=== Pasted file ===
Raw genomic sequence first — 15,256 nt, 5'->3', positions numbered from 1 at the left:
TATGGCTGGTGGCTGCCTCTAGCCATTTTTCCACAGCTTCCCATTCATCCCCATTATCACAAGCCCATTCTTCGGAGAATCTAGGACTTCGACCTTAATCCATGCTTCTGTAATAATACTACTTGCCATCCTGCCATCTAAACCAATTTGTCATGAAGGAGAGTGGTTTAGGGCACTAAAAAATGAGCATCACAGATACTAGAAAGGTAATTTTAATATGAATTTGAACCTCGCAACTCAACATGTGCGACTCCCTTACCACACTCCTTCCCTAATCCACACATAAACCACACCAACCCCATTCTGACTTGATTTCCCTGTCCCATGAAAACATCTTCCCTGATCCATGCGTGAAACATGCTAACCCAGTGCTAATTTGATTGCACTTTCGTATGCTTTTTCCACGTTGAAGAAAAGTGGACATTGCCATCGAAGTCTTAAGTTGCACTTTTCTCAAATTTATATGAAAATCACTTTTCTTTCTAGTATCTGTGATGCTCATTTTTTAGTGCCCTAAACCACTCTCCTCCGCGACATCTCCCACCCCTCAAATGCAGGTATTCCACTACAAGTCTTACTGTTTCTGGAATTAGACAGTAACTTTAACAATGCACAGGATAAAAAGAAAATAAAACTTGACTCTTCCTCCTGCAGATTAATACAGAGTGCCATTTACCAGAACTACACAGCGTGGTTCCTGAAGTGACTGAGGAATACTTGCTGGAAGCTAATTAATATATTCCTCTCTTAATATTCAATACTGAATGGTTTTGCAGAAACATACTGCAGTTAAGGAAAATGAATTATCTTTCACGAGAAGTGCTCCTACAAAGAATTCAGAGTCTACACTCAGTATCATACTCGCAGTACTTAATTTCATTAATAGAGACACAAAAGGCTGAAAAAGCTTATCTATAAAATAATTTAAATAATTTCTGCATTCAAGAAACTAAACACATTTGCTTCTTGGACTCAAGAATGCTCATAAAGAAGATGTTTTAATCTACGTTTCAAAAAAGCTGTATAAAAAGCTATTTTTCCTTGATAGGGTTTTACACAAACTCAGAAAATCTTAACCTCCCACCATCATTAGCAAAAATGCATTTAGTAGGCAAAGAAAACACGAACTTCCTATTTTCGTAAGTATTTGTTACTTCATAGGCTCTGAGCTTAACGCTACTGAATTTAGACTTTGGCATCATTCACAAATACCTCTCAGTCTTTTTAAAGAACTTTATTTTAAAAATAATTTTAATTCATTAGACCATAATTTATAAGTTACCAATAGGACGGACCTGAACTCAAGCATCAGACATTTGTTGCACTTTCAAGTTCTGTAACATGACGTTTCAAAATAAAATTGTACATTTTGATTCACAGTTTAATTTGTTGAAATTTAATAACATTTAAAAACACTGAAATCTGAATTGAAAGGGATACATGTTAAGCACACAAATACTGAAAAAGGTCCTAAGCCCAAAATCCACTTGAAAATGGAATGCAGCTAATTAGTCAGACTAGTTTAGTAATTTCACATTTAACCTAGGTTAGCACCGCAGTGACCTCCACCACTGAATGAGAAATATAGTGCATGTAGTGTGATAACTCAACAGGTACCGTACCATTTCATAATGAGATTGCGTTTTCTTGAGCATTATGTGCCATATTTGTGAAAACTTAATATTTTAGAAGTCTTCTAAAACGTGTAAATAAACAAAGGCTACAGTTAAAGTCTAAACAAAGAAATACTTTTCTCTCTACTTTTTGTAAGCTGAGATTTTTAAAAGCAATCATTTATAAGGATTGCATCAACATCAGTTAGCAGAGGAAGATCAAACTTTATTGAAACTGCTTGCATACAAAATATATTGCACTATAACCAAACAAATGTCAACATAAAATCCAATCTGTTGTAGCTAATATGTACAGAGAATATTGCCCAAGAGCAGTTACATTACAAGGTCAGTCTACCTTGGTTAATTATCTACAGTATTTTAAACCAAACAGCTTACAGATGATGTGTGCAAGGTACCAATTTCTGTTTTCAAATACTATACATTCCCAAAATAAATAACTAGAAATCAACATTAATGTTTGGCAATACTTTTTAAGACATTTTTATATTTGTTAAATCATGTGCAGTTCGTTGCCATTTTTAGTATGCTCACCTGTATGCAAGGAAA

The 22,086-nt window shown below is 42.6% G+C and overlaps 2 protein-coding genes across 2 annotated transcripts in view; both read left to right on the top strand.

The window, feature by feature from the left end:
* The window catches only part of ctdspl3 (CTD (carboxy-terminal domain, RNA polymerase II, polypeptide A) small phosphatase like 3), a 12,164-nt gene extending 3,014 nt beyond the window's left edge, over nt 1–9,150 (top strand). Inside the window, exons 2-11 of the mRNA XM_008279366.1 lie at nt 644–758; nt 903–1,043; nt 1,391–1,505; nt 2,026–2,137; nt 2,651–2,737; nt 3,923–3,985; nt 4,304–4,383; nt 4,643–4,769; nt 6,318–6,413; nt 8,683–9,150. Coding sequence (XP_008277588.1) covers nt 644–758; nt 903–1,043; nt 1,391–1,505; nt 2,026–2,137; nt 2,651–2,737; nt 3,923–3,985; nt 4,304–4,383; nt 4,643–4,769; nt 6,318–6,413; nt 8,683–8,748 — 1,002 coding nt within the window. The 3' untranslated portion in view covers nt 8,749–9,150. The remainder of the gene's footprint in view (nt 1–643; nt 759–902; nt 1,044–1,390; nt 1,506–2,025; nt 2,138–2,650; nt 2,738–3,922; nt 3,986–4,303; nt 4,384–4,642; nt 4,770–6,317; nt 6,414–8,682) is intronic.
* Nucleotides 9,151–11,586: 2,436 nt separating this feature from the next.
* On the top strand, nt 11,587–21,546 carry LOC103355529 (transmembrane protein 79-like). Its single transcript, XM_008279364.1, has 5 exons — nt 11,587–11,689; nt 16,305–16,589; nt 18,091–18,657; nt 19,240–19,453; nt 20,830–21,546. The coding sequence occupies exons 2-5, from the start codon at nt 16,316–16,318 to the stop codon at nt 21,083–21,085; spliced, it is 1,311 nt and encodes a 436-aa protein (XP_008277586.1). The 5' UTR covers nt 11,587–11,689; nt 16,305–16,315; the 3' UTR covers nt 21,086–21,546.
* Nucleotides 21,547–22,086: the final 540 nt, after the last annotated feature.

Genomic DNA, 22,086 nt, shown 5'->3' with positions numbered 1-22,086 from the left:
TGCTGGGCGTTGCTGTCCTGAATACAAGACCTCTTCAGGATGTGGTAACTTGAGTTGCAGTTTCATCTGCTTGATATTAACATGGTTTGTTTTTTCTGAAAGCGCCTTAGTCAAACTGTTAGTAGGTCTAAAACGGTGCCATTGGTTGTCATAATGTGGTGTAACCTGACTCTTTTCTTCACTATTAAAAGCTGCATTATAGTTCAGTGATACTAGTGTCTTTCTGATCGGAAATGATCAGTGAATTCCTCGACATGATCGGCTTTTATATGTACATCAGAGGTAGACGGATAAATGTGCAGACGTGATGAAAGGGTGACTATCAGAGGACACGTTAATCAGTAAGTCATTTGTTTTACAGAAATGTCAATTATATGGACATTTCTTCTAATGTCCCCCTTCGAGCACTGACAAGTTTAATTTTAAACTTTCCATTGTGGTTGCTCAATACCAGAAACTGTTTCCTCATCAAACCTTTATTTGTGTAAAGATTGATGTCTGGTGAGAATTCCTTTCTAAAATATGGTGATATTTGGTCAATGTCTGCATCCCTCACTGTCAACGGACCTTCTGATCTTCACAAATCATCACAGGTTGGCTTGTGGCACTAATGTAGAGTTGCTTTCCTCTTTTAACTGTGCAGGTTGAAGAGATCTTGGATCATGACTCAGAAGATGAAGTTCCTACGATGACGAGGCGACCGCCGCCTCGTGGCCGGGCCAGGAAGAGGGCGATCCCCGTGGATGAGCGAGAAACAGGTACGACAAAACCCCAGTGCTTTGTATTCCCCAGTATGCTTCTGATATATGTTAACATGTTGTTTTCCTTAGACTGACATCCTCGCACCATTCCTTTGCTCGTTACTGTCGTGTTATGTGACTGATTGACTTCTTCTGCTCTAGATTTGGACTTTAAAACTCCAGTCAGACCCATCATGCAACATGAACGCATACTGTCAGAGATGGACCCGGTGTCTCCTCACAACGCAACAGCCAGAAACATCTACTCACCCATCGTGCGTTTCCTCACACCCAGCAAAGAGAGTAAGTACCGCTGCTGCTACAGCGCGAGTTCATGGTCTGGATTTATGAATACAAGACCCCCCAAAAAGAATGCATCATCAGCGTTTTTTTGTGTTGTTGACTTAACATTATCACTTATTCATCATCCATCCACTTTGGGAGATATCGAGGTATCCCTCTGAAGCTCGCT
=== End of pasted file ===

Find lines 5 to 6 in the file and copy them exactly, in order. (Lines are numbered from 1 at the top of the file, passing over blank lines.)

* The window catches only part of ctdspl3 (CTD (carboxy-terminal domain, RNA polymerase II, polypeptide A) small phosphatase like 3), a 12,164-nt gene extending 3,014 nt beyond the window's left edge, over nt 1–9,150 (top strand). Inside the window, exons 2-11 of the mRNA XM_008279366.1 lie at nt 644–758; nt 903–1,043; nt 1,391–1,505; nt 2,026–2,137; nt 2,651–2,737; nt 3,923–3,985; nt 4,304–4,383; nt 4,643–4,769; nt 6,318–6,413; nt 8,683–9,150. Coding sequence (XP_008277588.1) covers nt 644–758; nt 903–1,043; nt 1,391–1,505; nt 2,026–2,137; nt 2,651–2,737; nt 3,923–3,985; nt 4,304–4,383; nt 4,643–4,769; nt 6,318–6,413; nt 8,683–8,748 — 1,002 coding nt within the window. The 3' untranslated portion in view covers nt 8,749–9,150. The remainder of the gene's footprint in view (nt 1–643; nt 759–902; nt 1,044–1,390; nt 1,506–2,025; nt 2,138–2,650; nt 2,738–3,922; nt 3,986–4,303; nt 4,384–4,642; nt 4,770–6,317; nt 6,414–8,682) is intronic.
* Nucleotides 9,151–11,586: 2,436 nt separating this feature from the next.